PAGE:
• The illusion of the morality of the group — The desire to see the group succeed can be so strong that it even overrides an individual’s sense of right and wrong. An unquestioned belief in the morality of the group can cause members to ignore the consequences of moral dilemmas and their actions.
  • Biased perceptions of the outgroup — A tightly cohesive group can, in time, come to stereotype and discriminate against the ‘others’ that are not involved in the group. The result is that ‘outsiders’ are devalued and considered not as proper or as important as the ingroup. This is sometimes referred to as negative cohesion.
  • A defective decision-making process — More often than not, groupthink situations result in the deciding on and execution of wrong, improper, or poor decisions. All of the above symptoms compound together to shut out or omit alternatives — and what could be — better decisions.

Groupthink adds social pressures on groups to seek unanimous agreement even in the face of contrary facts pointing to another conclusion. And in business, groupthink is even more likely to occur because a high degree of homogeneity in social background and ideology in the group, combined with extreme pressure or stress, makes the group strive for consensus.


CASE-STUDY: The potential for groupthink is prevented by SDA methodology which rigorously challenges assumptions and ensures more robust project planning.

Nuclear power plant Hinckley C faced a two-year delay until our SDA methodology identified ways to bring it back on track. Read more here:


Our strategic delivery assurance methodology brings a process and rigour to risk planning that can systematically reduce the risk of groupthink.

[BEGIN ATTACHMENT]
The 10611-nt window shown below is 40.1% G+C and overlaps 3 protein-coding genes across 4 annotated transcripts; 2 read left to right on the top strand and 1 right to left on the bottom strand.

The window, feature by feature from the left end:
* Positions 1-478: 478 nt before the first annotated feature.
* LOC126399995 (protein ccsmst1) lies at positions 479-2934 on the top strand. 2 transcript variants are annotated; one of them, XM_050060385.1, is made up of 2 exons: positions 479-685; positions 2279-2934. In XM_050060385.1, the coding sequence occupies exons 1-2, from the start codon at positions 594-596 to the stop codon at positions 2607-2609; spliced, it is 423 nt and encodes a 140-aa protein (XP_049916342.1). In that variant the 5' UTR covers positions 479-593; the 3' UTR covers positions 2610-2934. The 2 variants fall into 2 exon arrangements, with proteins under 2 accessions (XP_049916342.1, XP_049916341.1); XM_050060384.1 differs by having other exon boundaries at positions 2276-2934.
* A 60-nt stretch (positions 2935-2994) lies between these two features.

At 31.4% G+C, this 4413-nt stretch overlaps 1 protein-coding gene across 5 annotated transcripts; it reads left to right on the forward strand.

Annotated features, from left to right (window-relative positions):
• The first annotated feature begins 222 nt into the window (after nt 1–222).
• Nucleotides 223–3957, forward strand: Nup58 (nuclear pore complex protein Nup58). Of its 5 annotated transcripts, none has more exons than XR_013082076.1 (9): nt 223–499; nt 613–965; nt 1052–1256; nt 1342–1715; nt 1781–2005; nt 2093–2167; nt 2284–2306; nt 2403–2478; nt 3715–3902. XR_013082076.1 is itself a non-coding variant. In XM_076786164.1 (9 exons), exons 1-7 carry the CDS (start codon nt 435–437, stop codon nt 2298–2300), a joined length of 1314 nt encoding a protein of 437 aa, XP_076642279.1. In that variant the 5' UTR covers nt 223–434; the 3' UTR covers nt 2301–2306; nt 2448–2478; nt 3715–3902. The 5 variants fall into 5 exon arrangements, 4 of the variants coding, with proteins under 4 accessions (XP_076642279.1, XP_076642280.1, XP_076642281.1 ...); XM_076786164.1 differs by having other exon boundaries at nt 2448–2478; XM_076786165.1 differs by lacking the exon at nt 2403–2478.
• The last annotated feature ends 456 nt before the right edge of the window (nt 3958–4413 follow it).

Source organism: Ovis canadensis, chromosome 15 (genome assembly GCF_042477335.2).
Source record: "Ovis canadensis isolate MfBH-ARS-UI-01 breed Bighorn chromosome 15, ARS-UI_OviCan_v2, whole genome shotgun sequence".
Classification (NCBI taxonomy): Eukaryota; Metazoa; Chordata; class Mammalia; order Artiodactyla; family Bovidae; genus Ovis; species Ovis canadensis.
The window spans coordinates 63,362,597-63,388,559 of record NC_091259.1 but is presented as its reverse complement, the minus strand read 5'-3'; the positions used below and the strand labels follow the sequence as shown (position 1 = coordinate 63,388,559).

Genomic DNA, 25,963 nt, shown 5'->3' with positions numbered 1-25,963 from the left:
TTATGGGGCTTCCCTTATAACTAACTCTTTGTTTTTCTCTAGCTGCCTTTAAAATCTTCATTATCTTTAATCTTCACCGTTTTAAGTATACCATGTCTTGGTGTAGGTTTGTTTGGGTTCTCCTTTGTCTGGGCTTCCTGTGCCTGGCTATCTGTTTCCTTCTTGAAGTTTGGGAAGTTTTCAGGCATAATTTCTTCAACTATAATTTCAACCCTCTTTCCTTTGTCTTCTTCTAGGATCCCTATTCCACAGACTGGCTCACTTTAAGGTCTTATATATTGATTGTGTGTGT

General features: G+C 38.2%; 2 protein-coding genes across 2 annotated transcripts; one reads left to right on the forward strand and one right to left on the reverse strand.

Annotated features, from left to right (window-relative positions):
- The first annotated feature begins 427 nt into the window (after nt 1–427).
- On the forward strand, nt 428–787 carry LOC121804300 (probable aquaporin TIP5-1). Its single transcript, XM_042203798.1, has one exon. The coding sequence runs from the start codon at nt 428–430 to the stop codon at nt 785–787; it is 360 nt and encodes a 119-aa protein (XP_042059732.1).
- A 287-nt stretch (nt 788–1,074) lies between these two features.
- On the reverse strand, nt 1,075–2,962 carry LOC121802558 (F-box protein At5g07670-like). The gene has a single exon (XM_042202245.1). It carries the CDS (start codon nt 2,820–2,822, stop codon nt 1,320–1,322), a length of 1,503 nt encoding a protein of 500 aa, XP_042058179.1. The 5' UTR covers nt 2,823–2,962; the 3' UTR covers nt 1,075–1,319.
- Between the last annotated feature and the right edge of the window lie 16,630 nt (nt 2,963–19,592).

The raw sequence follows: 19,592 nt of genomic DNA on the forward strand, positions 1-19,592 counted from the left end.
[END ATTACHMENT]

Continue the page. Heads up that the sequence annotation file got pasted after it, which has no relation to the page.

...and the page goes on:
By being aware of groupthink behaviour and why it happens, we help to keep projects on track. We openly encourage challenging behaviour and dissenting voices. More importantly, we discuss the group’s ideas with each person one-on-one, and invite as a group outsider, we can push for an impartial opinion.

Our SDA process brings the checks and balances needed to ensure a rigorous route-map to programme success i.e.

  • Interviews Interviews are a better way of dealing with issues and capturing risks than workshops. Group discussions allow certain individuals to dominate a discussion, while the others remain quiet. Interviews on the other hand, make sure all voices are heard equally, they are more efficient for risk identification and help describe how to support an individual to question or challenge decisions concerning them.
  • Assumptions By focusing on positive assumptions rather than negative risks, all aspects of the enterprise are considered in a positive and systematic way, and openness is naturally encouraged. People are led to think about what needs to happen for success (i.e. the assumptions) rather than being forced to look for risks, which is psychologically unnatural for many people.
  • Assumption ratings SDA operates on a “worst case wins” basis. Meaning the person who is most concerned controls the ratings even if they have isolated views. This forces people to communicate so that the minimum “Risk Plan” forces “optimists” to talk to “pessimists”. This will either resolve concerns or identify risks that the majority have missed.
  • Top-to-bottom integrity With SDA, the senior management can set the overall risk ratings (i.e. Criticality and Controllability) but they are not allowed to change assumption ratings or close risks/assumptions. Risks can only be closed when the assumption originator agrees to down-grade the ratings.
This structure challenges the group in a positive way to ensure that “hidden” risks are exposed and appropriately evaluated.